On the ninth day after Madame Goesler’s arrival the Duke died, and Lady Glencora Palliser became Duchess of Omnium. But the change probably was much greater to Mr Palliser than to his wife. It would seem to be impossible to imagine a greater change than had come upon him. As to rank, he was raised from that of a simple commoner to the very top of the tree. He was made master of almost unlimited wealth, Garters, and lord-lieutenancies; and all the added grandeurs which come from high influence when joined to high rank were sure to be his. But he was no more moved by these things than would have been a god, or a block of wood. His uncle was dead; but his uncle had been an old man, and his grief on that score was moderate. As soon as his uncle’s body had been laid in the family vault at Gatherum, men would call him Duke of Omnium; and then he could never sit again in the House of Commons. It was in that light, and in that light only, that he regarded the matter. To his uncle it had been everything to be Duke of Omnium. To Plantagenet Palliser it was less than nothing. He had lived among men and women with titles all his life, himself untitled, but regarded by them as one of themselves, till the thing, in his estimation, had come to seem almost nothing. One man walked out of a room before another man; and he, as Chancellor of the Exchequer, had, during a part of his career, walked out of most rooms before most men. But he cared not at all whether he walked out first or last — and for him there was nothing else in it. It was a toy that would perhaps please his wife, but he doubted even whether she would not cease to be Lady Glencora with regret. In himself this thing that had happened had absolutely crushed him. He had won for himself by his own aptitudes and his own industry one special position in the empire — and that position, and that alone, was incompatible with the rank which he was obliged to assume! His case was very hard, and he felt it — but he made no complaint to human ears. “I suppose you must give up the Exchequer,” his wife said to him. He shook his head, and made no reply. Even to her he could not explain his feelings.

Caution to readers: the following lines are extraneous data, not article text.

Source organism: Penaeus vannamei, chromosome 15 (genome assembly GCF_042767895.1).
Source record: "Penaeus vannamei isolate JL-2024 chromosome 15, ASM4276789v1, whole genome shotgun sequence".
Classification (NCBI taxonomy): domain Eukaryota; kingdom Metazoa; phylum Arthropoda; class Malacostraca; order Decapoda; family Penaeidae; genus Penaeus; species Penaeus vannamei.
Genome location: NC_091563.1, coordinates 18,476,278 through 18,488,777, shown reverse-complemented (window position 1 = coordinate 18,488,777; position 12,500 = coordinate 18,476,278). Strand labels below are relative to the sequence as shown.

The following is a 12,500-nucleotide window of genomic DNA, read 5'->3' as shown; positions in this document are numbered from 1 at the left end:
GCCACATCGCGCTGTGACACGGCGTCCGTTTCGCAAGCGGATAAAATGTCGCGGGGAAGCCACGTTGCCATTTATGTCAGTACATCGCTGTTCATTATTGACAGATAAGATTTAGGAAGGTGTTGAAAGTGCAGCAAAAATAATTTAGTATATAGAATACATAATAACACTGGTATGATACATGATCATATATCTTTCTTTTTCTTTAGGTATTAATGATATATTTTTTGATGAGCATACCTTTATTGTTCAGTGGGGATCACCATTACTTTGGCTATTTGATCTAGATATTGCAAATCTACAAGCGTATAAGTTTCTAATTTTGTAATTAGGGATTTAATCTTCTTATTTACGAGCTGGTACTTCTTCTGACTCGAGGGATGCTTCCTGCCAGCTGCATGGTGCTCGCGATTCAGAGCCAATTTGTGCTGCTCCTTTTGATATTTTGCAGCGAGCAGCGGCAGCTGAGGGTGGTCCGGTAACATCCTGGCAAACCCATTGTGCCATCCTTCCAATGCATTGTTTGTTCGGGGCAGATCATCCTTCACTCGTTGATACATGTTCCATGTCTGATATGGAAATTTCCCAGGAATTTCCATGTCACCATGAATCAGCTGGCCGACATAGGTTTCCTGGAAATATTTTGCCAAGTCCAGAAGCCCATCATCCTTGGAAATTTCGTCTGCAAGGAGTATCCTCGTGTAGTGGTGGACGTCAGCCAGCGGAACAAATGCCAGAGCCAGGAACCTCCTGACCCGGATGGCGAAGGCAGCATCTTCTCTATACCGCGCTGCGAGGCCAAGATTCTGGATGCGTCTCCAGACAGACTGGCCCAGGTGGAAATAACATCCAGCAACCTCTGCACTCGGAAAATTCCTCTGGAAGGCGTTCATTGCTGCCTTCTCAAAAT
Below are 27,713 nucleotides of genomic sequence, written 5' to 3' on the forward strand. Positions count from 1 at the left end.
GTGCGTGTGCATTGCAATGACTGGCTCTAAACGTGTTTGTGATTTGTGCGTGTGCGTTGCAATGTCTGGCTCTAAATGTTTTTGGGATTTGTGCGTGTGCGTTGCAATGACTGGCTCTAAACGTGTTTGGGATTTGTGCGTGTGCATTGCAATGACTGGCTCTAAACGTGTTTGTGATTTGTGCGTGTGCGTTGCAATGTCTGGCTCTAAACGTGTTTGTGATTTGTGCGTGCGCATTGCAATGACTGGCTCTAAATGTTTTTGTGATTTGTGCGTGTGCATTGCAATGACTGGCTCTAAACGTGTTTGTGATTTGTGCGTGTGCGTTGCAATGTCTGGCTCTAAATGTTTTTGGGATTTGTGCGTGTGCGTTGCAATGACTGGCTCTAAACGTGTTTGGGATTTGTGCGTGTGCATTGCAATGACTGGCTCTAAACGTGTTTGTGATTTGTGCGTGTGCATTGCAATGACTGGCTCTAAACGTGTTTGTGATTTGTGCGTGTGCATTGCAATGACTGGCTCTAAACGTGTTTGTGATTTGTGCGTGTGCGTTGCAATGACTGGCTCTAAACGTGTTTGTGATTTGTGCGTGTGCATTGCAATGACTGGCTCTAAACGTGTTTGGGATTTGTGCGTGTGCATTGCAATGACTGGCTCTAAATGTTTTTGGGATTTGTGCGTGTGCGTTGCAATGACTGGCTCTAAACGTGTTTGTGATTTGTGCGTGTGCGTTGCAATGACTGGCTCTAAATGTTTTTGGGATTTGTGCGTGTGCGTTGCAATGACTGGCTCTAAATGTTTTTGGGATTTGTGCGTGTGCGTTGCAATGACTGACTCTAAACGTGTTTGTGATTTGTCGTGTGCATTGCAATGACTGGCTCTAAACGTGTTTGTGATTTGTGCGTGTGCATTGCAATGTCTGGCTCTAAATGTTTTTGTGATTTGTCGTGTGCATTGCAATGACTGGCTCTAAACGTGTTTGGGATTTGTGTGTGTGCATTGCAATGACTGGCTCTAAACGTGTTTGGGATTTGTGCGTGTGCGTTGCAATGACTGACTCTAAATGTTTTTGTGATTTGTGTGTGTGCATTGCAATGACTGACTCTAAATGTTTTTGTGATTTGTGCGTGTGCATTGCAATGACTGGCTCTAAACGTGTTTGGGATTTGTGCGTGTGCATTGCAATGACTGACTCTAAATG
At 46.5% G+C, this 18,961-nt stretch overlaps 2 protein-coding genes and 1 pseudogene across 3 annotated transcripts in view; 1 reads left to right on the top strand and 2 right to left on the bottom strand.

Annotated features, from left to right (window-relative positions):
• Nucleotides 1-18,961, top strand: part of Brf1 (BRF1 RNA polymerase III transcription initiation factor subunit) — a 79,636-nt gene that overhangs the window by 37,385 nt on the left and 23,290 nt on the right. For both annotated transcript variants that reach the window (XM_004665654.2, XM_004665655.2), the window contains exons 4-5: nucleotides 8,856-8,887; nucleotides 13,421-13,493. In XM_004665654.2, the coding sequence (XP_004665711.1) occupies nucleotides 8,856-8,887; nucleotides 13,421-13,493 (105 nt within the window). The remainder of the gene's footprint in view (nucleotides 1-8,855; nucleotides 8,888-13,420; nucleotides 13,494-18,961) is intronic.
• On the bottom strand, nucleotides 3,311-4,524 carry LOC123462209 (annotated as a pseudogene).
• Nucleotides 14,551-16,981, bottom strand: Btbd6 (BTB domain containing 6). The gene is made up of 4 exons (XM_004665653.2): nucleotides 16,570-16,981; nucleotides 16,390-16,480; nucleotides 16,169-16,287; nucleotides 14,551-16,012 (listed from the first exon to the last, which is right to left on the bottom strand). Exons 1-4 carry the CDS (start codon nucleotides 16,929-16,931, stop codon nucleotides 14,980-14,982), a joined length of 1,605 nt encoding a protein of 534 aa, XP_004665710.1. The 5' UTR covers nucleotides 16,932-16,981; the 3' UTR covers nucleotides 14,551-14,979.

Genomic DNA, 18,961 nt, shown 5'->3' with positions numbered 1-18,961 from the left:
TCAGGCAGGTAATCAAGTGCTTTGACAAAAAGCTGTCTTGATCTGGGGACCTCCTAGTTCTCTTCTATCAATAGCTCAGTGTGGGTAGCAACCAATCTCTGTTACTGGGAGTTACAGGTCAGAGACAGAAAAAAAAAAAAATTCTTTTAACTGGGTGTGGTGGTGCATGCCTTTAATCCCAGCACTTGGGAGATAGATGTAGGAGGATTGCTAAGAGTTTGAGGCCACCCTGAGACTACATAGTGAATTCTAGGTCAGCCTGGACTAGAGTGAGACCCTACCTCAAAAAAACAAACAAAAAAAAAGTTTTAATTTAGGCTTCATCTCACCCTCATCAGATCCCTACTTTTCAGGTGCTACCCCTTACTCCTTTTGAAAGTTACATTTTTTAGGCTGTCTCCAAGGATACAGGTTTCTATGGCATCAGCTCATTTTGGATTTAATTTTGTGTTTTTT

I think, too, that she did regret the change in her name, though she was by no means indifferent to the rank. As Lady Glencora she had made a reputation which might very possibly fall away from her as Duchess of Omnium. Fame is a skittish jade, more fickle even than Fortune, and apt to shy, and bolt, and plunge away on very trifling causes. As Lady Glencora Palliser she was known to everyone, and had always done exactly as she had pleased. The world in which she lived had submitted to her fantasies, and had placed her on a pedestal from which, as Lady Glencora, nothing could have moved her. She was by no means sure that the same pedestal would be able to carry the Duchess of Omnium. She must begin again, and such beginnings are dangerous. As Lady Glencora she had almost taken upon herself to create a rivalry in society to certain very distinguished, and indeed illustrious, people. There were only two houses in London, she used to say, to which she never went. The “never” was not quite true — but there had been something in it. She doubted whether as Duchess of Omnium she could go on with this. She must lay down her mischief, and abandon her eccentricity, and in some degree act like other duchesses. “The poor old man,” she said to Madame Goesler; “I wish he could have gone on living a little longer.” At this time the two ladies were alone together at Matching. Mr Palliser, with the cousins, had gone to Gatherum, whither also had been sent all that remained of the late Duke, in order that fitting funeral obsequies might be celebrated over the great family vault.